Layer 1 Blockchain: Avalanche — Enhancing Scalability through Multi-Chains
Blockchain technology led to the cryptocurrency revolution. Bitcoin, the pioneer in the crypto space, took the world by storm. Though bitcoin remained unflipped, it suffers from various limitations. With the idea of introducing new features in the cryptocurrency arena, altcoins emerged.
Ethereum, the second-most popular cryptocurrency, incorporated features like Non-Fungible Tokens (NFTs) and Decentralized Finance (DeFi), and more. Despite this, it faces criticism due to its speed and high transaction costs.
In the previous post, we discussed one of the popular Layer 1 blockchains, Solana, which uses the proof-of-history mechanism to provide faster speed with a lower fee for transactions. In this article, we will have a closer look at another Layer 1 blockchain, which supports NFTs, and DeFi aspects plus a high degree of scalability was developed to overcome these problems — Avalanche.
What is Avalanche?
Launched by Ava Labs in 2020, the Avalanche blockchain offers a highly scalable solution with support for decentralization, security, low transaction fees, and fast processing speeds. It is powered by its native token, AVAX, various distributed applications (Dapps), and several consensus mechanisms. Its native token AVAX is also the 14th-largest token with a market cap of $6 billion at the time of writing in July 2022.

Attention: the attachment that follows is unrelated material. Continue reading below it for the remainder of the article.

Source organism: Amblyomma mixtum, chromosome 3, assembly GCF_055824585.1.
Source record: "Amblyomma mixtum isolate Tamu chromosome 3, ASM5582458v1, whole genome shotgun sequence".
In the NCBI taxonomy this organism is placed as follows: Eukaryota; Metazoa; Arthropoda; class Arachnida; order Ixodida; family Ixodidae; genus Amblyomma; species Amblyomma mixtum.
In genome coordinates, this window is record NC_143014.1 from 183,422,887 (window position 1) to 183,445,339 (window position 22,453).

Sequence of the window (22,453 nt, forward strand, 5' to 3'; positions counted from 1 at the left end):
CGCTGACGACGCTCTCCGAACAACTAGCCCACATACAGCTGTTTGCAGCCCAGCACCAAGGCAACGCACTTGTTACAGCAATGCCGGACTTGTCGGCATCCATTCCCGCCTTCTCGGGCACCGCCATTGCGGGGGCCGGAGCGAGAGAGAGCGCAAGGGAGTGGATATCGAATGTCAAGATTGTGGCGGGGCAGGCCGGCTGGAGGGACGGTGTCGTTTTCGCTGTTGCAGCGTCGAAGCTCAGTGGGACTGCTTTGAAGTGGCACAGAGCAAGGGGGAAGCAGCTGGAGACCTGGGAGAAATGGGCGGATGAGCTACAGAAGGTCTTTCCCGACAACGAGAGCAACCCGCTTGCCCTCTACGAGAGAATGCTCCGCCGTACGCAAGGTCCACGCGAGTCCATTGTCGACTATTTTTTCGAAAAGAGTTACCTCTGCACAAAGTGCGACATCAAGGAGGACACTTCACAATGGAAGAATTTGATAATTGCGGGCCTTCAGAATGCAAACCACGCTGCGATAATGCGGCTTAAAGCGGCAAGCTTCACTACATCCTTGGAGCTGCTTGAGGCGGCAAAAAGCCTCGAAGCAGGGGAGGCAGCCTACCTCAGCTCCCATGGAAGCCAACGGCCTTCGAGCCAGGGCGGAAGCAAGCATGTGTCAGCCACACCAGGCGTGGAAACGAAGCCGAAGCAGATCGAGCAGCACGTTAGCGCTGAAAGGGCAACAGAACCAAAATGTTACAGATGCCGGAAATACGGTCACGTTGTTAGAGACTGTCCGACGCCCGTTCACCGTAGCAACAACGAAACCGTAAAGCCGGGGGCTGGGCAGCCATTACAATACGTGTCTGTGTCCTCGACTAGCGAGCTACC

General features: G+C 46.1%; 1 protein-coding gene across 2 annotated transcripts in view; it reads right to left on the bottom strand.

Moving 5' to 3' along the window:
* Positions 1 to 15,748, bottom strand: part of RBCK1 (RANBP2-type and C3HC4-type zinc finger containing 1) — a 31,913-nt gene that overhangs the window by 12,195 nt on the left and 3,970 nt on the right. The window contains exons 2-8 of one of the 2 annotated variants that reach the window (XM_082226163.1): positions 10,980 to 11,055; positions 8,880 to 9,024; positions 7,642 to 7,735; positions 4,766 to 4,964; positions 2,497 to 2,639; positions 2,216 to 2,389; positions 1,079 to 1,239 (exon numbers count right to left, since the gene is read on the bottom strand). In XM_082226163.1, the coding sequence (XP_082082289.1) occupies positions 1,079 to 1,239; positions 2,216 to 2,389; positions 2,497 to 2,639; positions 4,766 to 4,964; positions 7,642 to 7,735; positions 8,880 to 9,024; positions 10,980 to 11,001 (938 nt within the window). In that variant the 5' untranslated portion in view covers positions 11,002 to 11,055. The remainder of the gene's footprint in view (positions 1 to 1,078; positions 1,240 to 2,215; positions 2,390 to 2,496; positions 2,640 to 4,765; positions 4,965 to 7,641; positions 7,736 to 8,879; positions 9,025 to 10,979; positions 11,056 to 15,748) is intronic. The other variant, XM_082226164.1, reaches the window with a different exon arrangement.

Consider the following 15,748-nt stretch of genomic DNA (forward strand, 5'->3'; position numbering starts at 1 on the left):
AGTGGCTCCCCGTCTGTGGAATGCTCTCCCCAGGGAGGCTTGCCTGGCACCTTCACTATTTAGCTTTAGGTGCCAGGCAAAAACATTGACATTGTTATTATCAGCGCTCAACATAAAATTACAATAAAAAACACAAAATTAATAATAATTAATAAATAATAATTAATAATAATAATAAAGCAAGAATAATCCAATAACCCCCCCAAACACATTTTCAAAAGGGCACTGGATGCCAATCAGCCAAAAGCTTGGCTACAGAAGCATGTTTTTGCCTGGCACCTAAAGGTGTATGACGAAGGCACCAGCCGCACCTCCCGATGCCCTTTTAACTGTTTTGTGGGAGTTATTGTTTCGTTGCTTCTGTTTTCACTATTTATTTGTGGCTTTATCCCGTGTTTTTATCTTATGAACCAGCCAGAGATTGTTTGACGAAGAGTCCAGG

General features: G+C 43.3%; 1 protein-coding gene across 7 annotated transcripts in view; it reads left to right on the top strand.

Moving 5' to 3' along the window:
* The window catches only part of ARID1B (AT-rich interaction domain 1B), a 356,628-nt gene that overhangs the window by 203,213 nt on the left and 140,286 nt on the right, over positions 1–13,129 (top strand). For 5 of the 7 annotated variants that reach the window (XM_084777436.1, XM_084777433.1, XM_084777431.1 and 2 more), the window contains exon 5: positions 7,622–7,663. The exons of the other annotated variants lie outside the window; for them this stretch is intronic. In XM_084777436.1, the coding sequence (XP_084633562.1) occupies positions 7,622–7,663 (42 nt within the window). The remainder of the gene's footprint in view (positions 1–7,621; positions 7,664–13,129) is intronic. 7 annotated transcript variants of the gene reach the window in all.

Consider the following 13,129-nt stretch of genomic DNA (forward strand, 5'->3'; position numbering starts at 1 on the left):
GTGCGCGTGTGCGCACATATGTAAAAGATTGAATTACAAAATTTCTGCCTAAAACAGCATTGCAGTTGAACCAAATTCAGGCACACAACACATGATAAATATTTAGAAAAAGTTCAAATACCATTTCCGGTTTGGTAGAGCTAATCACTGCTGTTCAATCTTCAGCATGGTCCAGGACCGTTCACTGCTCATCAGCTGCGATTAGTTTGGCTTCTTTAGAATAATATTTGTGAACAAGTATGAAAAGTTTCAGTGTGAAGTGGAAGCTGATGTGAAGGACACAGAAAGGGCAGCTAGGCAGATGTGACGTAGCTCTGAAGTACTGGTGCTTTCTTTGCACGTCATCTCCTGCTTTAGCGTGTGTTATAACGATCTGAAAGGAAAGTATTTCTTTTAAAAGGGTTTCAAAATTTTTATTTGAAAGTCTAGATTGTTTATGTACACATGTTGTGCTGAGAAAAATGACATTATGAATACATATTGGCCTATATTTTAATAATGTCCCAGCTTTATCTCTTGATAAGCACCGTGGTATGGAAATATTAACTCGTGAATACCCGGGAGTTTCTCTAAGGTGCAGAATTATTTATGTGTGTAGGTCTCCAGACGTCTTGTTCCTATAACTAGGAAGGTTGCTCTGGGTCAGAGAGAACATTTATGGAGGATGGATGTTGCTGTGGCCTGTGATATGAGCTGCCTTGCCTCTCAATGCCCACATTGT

Essential characteristics of Avalanche include:
- Coin Development: The maximum number of AVAX tokens is fixed at 720 million; however, by voting on the amount of AVAX tokens to be given as a reward, crypto users can influence the rate of AVAX coin development.
- Transaction Fee: Transaction fee refers to the cost involved in processing a transaction. This, in turn, depends on the type of transactions and the extent of network congestion over the Avalanche blockchain. In the case of Avalanche, the rate keeps varying as the fees are burned over time.
- Consensus Mechanism: The Avalanche blockchain uses the Proof of Stake consensus mechanism, which requires users to stake some AVAX coins in exchange for the opportunity to act as validators for the AVAX transactions. Also, users need to have AVAX tokens to participate in AVAX governance proposals.
How does Avalanche work?
The feature that distinguishes Avalanche from other Layer 1 blockchains is its design. Avalanche comprises three blockchains together as an ecosystem rather than the conventional one. The idea underpinning this design is that instead of a single chain handling all tasks, it would make more sense to have multiple chains, each serving a specific purpose. This, in turn, enables the Avalanche blockchain to tackle the blockchain trilemma of security, decentralization, and scalability.
The three chains in the Avalanche ecosystem include:
Exchange Chain (X Chain): This chain of Avalanche’s ecosystem enables creating and trading the assets on the blockchain. Primarily, the AVAX token, which is the native cryptocurrency of Avalanche, is popular on this chain. The transaction fee is also paid using AVAX. In addition, decentralized exchange tokens, JOE and PNG are emerging.
Contract Chain (C-Chain): The contract chain is akin to the Ethereum Virtual Machine (EVM), used to create smart contracts. In Avalanche, smart contracts are created on the contract chain. The key advantage is that as Avalanche is EVM compliant, the Ethereum smart contracts can be deployed on the contract chain.